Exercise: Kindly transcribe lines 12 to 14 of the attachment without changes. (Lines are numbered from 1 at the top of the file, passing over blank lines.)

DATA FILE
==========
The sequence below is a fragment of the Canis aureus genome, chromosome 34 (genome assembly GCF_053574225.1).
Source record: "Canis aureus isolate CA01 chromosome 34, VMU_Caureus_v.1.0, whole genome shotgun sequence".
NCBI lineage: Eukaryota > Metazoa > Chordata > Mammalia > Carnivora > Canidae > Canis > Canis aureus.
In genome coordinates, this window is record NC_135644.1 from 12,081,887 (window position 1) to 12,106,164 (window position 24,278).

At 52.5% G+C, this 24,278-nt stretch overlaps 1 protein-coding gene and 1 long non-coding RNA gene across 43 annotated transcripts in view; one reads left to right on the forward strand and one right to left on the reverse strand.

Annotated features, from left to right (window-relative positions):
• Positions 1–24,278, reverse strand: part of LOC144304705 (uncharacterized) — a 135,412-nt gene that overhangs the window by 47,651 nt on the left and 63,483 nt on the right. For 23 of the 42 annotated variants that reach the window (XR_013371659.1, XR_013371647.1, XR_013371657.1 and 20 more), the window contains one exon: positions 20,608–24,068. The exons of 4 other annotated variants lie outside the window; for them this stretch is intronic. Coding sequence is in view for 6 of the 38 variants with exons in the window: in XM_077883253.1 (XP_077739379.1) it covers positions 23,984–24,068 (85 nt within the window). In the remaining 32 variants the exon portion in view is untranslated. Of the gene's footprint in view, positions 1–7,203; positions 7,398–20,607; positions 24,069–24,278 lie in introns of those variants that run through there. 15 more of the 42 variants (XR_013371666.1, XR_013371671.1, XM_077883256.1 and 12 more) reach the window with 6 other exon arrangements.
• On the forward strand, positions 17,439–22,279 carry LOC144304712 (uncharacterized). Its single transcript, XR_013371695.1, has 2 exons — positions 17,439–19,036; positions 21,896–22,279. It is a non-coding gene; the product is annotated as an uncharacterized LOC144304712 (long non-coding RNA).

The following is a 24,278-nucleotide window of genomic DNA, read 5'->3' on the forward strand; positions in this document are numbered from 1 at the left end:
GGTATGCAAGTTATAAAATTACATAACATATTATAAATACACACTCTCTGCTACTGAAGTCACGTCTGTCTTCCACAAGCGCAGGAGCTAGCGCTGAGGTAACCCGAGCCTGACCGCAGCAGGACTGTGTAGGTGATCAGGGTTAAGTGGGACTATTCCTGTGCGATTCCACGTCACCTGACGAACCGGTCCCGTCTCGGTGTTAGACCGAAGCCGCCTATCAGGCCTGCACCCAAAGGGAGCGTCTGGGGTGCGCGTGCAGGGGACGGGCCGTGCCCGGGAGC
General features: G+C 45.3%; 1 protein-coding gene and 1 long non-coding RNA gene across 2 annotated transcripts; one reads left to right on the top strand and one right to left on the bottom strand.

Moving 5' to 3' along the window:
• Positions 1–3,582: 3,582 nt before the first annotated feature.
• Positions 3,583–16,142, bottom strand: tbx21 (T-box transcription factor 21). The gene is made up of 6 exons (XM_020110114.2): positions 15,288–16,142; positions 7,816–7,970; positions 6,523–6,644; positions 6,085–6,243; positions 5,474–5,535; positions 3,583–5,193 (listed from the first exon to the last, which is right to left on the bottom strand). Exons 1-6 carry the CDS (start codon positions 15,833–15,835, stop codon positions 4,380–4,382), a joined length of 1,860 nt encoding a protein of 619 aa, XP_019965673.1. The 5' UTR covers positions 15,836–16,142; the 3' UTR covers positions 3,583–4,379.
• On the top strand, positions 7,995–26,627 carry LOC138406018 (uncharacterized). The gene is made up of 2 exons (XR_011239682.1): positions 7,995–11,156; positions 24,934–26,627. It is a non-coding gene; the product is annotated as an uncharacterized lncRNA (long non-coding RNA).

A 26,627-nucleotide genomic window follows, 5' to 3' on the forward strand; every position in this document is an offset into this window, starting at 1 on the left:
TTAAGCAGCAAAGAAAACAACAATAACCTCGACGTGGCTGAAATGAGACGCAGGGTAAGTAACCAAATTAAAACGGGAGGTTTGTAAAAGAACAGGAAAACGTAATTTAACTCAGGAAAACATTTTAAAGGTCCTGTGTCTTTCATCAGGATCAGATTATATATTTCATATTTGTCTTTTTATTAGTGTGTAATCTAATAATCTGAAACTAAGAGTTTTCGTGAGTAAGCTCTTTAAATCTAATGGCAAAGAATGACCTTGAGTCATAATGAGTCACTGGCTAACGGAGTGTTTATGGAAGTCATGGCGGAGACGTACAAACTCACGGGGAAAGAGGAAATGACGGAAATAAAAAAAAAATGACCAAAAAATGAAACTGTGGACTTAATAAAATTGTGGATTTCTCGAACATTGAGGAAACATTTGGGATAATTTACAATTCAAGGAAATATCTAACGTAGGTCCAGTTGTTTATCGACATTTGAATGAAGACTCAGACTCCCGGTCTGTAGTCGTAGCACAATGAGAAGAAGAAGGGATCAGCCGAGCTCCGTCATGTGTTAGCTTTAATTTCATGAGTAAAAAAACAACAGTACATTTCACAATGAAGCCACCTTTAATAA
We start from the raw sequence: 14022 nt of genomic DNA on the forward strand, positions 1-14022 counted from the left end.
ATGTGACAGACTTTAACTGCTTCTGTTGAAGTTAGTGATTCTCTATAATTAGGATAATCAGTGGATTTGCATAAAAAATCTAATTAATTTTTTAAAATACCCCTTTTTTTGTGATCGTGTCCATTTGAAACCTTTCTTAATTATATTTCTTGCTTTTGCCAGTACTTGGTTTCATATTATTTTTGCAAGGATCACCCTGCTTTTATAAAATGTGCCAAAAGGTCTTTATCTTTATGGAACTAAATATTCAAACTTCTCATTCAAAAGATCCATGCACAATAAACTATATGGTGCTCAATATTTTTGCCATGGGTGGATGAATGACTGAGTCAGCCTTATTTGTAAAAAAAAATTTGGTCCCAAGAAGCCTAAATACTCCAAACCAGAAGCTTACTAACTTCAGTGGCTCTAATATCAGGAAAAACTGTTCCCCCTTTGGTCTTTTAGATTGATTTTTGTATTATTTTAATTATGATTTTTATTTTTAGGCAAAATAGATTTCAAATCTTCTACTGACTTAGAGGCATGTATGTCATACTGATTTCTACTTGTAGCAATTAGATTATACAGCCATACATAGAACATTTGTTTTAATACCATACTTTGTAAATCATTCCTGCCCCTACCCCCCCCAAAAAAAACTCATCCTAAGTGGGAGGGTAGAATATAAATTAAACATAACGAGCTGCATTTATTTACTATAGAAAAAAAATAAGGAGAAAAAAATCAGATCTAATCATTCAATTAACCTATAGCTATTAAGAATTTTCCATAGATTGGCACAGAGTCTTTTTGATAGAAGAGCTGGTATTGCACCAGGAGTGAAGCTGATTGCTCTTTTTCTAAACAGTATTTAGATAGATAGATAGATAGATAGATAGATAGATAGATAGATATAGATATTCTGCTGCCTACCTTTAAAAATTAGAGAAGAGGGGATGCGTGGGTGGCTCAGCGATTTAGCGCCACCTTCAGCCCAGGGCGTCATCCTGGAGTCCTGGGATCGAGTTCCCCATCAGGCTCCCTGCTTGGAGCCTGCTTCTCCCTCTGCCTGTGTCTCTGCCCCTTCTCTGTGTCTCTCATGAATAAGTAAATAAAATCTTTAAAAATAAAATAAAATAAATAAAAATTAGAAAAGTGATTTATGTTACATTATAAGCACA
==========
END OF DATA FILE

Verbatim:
Moving 5' to 3' along the window:
• Positions 1–3,582: 3,582 nt before the first annotated feature.
• Positions 3,583–16,142, bottom strand: tbx21 (T-box transcription factor 21). The gene is made up of 6 exons (XM_020110114.2): positions 15,288–16,142; positions 7,816–7,970; positions 6,523–6,644; positions 6,085–6,243; positions 5,474–5,535; positions 3,583–5,193 (listed from the first exon to the last, which is right to left on the bottom strand). Exons 1-6 carry the CDS (start codon positions 15,833–15,835, stop codon positions 4,380–4,382), a joined length of 1,860 nt encoding a protein of 619 aa, XP_019965673.1. The 5' UTR covers positions 15,836–16,142; the 3' UTR covers positions 3,583–4,379.